_{3}(g/L) is the concentration of butyrate, S

_{4}(g/L) is the concentration of acetate, X

_{1}(g/L) is concentration of glucose-fermenting acidogens, X

_{2}(g/L) is concentration of propionate-degrading acetogens, X

_{3}(g/L) is concentration of butyrate-degrading acetogens, X

_{4}(g/L) is concentration of acetoclastic methanogens, and µ

_{1}, µ

_{2}, µ

_{3}, and µ

_{4}(d

^{−1}) refer to specific growth rates, described as follows:

#### 2.2.2. Constants

^{−1}) = 0.1072—dilution rate; β (d

^{−1}) = 0.31—hydrolytic rate; K

_{i}

_{,o}(g/L) = 0.23—inhibition constant, reflecting the decrease of hydrolytic rate due to VFAs accumulation; K

_{i}

_{,NH4}

^{+}(g/L) = 0.5—inhibition constant reflecting the decrease of acetoclastic methanogenesis rate due to ammonia accumulation; K

_{i}

_{,acet/prop}(g/L) = 0.96—product inhibition constant, reflecting the decrease of propionate degradation rate due to acetate accumulation; K

_{i}

_{,acet/but}(g/L) = 0.72—product inhibition constant, reflecting the decrease of butyrate degradation rate due to acetate accumulation; Y

_{e}= 0.55—coefficient of decomposition, counting what part of insoluble organic compounds are transformed to soluble compounds; S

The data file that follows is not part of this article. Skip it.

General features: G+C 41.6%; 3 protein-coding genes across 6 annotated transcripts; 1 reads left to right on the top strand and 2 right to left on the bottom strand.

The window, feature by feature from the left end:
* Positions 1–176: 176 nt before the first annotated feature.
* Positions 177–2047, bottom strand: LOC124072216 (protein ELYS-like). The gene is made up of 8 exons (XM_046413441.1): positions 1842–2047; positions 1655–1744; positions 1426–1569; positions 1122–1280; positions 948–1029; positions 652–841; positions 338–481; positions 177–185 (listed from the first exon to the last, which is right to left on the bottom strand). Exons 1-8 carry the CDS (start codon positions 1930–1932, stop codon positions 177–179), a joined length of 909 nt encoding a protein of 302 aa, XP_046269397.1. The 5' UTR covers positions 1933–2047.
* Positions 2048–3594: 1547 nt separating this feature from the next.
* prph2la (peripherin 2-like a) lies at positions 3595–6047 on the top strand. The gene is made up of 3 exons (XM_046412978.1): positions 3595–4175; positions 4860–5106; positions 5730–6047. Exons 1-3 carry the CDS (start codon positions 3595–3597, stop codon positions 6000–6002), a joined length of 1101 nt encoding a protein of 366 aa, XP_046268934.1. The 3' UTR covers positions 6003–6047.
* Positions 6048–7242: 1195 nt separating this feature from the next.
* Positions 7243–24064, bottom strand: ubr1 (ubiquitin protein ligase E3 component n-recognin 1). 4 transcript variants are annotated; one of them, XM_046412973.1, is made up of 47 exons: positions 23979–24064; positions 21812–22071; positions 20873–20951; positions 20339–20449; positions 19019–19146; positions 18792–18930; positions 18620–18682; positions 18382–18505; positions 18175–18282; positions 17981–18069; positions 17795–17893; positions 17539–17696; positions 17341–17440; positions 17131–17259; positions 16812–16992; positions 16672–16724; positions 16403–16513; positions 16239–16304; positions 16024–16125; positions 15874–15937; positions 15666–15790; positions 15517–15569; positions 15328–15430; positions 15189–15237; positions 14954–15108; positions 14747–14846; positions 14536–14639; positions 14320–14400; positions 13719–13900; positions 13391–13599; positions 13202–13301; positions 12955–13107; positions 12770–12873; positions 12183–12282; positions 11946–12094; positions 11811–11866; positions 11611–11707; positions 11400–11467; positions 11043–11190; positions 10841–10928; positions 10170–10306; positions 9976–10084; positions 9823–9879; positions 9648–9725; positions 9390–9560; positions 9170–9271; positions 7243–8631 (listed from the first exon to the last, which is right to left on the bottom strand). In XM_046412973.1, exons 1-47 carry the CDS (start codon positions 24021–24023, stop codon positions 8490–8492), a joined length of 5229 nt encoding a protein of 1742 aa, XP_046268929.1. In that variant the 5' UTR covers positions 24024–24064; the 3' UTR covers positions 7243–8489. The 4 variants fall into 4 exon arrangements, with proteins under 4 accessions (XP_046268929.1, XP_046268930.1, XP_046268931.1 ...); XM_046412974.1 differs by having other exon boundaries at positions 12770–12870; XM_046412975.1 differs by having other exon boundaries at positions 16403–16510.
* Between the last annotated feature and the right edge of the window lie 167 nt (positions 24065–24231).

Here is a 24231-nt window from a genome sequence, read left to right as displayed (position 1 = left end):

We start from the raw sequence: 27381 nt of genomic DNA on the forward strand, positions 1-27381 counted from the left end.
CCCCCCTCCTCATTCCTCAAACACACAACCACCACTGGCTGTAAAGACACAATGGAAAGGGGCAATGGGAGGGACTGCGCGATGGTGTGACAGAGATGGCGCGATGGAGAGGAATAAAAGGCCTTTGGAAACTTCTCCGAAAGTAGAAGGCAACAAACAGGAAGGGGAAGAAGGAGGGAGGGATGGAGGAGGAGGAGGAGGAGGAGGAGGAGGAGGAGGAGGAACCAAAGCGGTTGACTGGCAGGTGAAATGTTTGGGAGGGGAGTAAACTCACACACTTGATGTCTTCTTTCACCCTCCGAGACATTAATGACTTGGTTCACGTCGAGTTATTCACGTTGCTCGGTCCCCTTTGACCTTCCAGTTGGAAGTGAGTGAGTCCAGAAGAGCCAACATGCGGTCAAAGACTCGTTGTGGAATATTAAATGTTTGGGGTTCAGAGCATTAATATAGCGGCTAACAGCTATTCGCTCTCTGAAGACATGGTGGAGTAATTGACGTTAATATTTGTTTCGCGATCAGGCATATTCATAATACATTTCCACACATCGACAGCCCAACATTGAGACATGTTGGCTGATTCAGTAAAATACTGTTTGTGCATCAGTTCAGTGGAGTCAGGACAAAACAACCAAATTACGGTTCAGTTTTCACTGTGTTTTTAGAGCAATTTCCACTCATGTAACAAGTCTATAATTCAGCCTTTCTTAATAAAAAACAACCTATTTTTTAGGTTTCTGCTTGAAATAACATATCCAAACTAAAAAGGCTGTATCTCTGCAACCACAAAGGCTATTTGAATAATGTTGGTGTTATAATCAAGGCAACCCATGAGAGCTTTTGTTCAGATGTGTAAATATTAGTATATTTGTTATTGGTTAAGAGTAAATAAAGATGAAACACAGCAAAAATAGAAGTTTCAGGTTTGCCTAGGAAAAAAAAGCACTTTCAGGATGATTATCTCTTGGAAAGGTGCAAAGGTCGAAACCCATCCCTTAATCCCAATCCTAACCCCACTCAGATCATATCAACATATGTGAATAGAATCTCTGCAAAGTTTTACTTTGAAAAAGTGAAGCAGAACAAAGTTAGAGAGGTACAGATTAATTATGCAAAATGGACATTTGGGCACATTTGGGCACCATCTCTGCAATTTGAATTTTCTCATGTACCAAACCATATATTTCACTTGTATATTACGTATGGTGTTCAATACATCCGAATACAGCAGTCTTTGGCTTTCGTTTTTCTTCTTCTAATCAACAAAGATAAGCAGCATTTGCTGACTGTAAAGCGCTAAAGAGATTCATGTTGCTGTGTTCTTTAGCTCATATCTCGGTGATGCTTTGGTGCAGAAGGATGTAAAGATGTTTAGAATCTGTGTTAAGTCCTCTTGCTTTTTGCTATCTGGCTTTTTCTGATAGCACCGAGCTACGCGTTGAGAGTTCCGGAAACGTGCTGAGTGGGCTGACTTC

_{oi}= 30.6 g/L—concentration of insoluble organic compounds, measured as total solids; S

_{i}

_{1}, S

_{i}

_{2}, S

_{i}

_{3}, and S

_{i}

_{4}(g/L) are the concentrations of the corresponding substrates in the influent; S

_{i}

_{1}= 5.1, S

_{i}

_{2}= 1.6, S

_{i}

_{3}= 0.1, and S

_{i}

_{4}= 3.1.

_{m}= 1.3—coefficient in the Contois growth rate model for µ

_{4}, reflecting the decrease of acetoclastic methanogenesis rate due to biomass accumulation; K

_{S}

_{1}(g/L) = 4.8—saturation constant for glucose-fermenting acidogens; K

_{S}

_{2}(g/L) = 0.93—saturation constant for propionate-degrading acetogens; K

_{S}

_{3}(g/L) = 0.176—saturation constant for butyrate-degrading acetogens

_{max}

_{1}(d

^{−1}) = 0.7—maximum specific growth rate of glucose-fermenting acidogens at 34 °C; µ

_{max}

_{2}(d

^{−1}) = 0.54—maximum specific growth rate of propionate-degrading acetogens at 34 °C; µ

_{max}

_{3}(d

^{−1}) = 0.68—maximum specific growth rate of butyrate-degrading acetogens at 34 °C; µ

_{max}

_{4}(d

^{−1}) = 0.45—maximum specific growth rate of acetoclastic methanogens at 34 °C; b

_{i}(i = 1, …, 4)—mortality rates for each of the four microbial populations (it was supposed that b

_{i}= 0.05µ

_{maxi}). It was assumed that a part of the dead cells is transformed into soluble organics with recycling conversion factor λ (λ > 0 and λ < b

_{i}).

_{glu/X}

_{1}= 12.9 g/g biomass, Y

_{acet/X}

_{1}= 20 g/g biomass, Y

_{prop/X}

_{1}= 2.94 g/g biomass, Y

_{prop/X}

_{2}= 10.2 g/g biomass, Y

_{but/X}

_{1}= 3.08 g/g biomass, Y

_{but/X}

_{3}= 11.9 g/g biomass, Y

_{acet/X}

_{2}= 8 g/g biomass, Y